Monday, January 10, 2022

Consumer Protection: Cryptocurrency Payment Scams

  • The FTC issued a warning alerting consumers to a new cryptocurrency scam. Scammers begin by impersonating government, law enforcement, or local utility companies. They message or call the victim to the tell them that they have won the lottery or a prize. Eventually, the scammer requests money from the victim and instructs the person to withdraw cryptocurrency from a cryptocurrency ATM. The scammer provides a QR code so the victim can transfer the cryptocurrency to themselves. Tracking the cryptocurrency is extremely difficult to do, which means most victims are not able to retrieve their funds. The FTC issued the warning due to the increased number of reported scams.

Thursday, January 13, 2022

Bureau of Consumer Protection: Deceptive and Misleading Conduct

  • The FTC is poised to settle charges against Dun & Bradstreet (D&B), a leading provider of business credit reports, for failing to provide its customers with clear, consistent, and reliable processes to fix errors in the credit reports they provided. In many cases, the reports contained incorrect information, including fundamental items such as a business’ name or address, which created financial burdens on the businesses using the reports. In addition, D&B did not properly disclose renewal terms of its subscription services, which led to increasing costs for its customers. Under the proposed order, D&B will provide refunds to certain businesses and will be required to make numerous changes to its processes to ensure that D&B responds promptly and fully to businesses’ complaints about incorrect information in their reports. The settlement would require specific disclosures and prohibit D&B from using automatic renewals to switch a subscriber into a more expensive product.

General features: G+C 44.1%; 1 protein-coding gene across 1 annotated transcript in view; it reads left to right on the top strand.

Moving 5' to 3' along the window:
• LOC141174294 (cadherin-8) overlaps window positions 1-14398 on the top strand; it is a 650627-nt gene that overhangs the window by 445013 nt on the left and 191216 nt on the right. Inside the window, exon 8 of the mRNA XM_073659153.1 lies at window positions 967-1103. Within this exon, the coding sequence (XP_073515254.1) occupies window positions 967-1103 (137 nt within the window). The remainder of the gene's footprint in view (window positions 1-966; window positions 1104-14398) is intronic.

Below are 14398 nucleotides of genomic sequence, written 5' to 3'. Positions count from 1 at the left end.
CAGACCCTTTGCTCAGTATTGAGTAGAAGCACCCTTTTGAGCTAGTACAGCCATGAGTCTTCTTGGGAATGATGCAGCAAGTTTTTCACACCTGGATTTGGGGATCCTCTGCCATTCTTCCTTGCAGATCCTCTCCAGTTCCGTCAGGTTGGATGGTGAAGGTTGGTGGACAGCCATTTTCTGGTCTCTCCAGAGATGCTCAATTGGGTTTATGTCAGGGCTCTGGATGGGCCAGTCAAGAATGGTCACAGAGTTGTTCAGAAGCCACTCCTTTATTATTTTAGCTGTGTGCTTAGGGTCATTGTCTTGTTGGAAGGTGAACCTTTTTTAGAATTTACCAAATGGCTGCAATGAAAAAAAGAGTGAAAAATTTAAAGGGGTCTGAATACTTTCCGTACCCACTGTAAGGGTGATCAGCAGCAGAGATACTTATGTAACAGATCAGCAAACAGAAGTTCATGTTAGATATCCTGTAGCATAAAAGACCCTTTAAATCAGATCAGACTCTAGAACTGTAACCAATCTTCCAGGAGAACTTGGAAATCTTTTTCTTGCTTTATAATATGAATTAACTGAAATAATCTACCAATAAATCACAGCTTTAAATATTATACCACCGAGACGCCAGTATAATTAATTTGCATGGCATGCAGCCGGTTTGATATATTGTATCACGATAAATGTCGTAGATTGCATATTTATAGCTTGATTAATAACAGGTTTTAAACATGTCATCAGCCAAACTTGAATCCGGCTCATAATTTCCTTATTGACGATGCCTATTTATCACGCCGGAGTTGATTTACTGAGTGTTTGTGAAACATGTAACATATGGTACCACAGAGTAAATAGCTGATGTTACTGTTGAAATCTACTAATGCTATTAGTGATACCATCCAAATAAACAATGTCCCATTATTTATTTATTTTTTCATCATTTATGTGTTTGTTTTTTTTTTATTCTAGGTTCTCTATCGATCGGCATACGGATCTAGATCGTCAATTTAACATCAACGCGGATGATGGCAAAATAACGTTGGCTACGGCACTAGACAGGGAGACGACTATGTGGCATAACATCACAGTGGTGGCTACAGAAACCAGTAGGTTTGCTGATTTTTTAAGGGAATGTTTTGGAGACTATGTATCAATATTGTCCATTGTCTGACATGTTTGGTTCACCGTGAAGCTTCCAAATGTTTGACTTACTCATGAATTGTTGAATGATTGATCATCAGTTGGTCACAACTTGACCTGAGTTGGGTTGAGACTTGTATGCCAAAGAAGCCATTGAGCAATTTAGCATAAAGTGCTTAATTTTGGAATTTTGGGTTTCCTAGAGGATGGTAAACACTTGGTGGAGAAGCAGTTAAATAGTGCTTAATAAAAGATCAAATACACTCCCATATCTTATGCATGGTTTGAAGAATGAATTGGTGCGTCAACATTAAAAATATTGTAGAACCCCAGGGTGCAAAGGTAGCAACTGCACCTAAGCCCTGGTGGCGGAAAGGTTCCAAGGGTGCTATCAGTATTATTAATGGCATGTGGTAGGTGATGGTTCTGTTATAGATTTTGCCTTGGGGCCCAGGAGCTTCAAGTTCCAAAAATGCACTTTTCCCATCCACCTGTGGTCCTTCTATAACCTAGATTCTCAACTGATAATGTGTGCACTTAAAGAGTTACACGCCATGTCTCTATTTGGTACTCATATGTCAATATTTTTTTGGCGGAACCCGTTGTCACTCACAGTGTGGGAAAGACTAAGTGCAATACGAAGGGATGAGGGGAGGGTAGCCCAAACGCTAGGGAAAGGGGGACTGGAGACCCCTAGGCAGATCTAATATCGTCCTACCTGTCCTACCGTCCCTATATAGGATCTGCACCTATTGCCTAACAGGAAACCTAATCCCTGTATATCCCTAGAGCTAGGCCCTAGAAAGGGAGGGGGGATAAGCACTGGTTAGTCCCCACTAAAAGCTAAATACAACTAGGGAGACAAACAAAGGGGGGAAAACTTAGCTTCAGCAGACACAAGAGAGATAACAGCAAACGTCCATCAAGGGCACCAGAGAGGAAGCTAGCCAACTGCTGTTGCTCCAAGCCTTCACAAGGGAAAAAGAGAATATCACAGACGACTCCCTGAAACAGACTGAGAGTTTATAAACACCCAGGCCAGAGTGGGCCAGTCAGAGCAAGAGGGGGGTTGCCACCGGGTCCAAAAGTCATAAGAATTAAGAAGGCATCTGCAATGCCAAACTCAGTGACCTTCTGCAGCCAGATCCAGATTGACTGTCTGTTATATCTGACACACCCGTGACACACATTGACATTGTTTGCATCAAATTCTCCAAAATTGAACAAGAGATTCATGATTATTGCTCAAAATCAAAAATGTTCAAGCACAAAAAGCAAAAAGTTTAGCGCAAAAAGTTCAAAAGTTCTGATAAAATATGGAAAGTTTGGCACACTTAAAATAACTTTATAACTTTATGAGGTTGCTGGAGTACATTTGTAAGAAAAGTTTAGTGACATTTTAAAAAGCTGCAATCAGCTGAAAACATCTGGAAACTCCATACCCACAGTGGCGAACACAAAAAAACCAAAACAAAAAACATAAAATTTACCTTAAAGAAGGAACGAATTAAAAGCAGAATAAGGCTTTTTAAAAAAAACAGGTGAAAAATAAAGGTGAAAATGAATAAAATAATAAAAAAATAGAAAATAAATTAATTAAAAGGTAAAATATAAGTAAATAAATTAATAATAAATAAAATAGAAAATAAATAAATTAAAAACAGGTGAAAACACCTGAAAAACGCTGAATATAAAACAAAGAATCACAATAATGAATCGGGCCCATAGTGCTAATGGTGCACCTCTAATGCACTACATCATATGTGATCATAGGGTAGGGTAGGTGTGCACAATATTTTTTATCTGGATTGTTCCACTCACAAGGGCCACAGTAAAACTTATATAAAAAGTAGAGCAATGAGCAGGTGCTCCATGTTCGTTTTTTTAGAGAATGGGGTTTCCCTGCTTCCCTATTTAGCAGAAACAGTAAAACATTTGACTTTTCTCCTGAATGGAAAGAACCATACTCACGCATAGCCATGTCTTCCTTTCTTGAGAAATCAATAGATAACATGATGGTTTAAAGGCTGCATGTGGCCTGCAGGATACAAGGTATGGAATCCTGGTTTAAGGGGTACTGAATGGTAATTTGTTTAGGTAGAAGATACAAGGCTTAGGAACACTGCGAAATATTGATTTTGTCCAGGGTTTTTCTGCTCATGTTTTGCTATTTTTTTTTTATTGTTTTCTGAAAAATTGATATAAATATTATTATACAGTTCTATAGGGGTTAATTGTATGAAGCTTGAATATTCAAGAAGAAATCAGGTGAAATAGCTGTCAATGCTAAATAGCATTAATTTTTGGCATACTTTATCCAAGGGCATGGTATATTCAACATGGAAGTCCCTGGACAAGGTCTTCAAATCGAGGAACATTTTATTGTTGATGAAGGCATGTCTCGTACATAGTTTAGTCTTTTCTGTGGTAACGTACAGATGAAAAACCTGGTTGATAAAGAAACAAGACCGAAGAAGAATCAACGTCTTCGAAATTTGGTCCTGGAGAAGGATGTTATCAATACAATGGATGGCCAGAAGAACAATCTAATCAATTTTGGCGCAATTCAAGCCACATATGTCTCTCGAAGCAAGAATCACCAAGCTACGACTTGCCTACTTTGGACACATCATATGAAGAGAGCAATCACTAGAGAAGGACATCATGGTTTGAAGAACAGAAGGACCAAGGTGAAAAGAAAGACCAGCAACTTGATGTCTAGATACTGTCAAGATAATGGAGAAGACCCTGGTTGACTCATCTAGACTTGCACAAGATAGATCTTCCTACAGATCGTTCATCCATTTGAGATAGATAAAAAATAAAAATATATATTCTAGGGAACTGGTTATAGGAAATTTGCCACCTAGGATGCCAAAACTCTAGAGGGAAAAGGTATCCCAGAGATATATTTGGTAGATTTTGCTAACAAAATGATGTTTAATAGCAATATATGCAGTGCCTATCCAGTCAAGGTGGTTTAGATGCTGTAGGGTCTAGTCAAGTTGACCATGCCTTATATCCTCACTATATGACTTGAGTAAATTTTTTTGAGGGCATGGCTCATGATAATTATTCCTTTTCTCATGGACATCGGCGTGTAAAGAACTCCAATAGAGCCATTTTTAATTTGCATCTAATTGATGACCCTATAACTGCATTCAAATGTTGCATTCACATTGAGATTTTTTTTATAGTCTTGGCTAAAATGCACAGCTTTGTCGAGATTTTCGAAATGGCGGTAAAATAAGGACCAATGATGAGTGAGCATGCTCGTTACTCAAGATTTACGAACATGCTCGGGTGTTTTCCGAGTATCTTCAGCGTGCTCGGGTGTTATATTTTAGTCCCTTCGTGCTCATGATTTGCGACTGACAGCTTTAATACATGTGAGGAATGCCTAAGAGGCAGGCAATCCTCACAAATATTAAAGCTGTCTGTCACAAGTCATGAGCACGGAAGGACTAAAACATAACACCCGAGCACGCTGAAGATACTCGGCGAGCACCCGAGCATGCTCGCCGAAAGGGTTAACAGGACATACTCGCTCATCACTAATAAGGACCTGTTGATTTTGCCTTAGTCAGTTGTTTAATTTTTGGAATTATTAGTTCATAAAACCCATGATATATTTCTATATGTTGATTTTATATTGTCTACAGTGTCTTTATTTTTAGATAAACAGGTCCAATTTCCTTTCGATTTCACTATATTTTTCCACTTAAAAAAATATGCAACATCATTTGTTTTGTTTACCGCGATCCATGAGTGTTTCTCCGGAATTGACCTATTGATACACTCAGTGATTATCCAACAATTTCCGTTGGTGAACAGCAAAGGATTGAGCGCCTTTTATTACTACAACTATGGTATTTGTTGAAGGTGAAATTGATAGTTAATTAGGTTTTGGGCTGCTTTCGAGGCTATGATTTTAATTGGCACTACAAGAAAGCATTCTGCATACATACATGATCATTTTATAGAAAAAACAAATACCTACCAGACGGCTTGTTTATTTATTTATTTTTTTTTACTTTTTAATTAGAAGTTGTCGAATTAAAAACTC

Friday, January 14, 2022

Bureau of Competition: Pharmaceuticals

  • Chair Lina M. Khan issued a statement on the ruling by Judge Denise L. Cote in the matter of Federal Trade Commission et al v. Vyera Pharmaceuticals, LLC et al. She highlighted the Court’s decision to hold “Pharma Bro” Martin Shkreli accountable by indefinitely banning him from participating in the pharmaceutical industry and requiring him to pay $64.6 million in disgorgement. Her statement noted that the lifetime ban “is a significant victory for American consumers” and that the decision “should be a warning to corporate executives everywhere that they may be held individually responsible for the anticompetitive conduct they direct or control.” In 2020, the FTC and seven state enforcers alleged that Vyera and Shkreli, who was CEO at the time, engaged in various anticompetitive acts including increasing the price of Daraprim from $13.50 to $750 per pill and prohibiting generic entry of the drug into the market. Daraprim treats a rare parasitic disease that infects pregnant women, cancer patients and AIDS patients.